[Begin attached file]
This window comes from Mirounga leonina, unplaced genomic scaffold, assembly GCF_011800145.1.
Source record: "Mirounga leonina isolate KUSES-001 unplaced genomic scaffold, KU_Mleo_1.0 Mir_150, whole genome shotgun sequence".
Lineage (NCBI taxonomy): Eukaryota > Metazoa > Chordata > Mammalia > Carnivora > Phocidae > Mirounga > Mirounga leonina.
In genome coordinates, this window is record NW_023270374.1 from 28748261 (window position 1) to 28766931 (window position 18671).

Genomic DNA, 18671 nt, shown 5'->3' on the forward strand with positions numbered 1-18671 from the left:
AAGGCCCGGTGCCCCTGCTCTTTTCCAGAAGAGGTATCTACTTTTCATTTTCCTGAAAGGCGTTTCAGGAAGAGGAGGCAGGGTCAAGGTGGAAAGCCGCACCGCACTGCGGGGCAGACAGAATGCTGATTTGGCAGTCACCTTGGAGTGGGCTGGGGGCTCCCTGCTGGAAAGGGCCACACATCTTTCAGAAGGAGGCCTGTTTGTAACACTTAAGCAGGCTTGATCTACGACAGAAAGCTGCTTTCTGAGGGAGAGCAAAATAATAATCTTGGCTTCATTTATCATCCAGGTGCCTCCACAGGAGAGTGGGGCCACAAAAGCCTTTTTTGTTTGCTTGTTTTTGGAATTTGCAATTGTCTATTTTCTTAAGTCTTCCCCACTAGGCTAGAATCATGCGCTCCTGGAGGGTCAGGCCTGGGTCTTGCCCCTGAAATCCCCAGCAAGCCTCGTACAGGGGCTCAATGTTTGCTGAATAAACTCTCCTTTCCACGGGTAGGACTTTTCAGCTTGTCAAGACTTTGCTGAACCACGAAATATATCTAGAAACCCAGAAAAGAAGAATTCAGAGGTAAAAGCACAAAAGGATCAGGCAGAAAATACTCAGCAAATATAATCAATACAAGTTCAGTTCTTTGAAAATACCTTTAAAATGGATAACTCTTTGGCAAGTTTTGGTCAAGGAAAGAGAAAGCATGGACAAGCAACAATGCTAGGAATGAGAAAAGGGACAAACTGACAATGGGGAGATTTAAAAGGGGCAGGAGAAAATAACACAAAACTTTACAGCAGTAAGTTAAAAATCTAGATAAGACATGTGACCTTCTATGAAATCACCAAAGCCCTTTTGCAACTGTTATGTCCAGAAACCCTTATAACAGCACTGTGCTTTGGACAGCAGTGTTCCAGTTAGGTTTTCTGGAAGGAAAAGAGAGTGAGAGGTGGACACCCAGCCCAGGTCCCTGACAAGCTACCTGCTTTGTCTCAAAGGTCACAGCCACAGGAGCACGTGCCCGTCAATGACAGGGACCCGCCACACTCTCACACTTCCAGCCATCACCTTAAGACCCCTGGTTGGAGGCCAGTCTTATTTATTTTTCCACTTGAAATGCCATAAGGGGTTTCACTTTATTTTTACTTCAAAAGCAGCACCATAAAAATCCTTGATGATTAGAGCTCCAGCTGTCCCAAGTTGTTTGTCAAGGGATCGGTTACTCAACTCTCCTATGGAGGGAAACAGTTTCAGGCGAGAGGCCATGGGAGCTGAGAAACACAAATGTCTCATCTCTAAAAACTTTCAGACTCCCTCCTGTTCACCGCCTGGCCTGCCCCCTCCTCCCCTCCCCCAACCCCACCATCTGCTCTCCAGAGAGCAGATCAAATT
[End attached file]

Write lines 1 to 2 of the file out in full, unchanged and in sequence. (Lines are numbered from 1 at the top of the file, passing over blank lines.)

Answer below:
This window comes from Mirounga leonina, unplaced genomic scaffold, assembly GCF_011800145.1.
Source record: "Mirounga leonina isolate KUSES-001 unplaced genomic scaffold, KU_Mleo_1.0 Mir_150, whole genome shotgun sequence".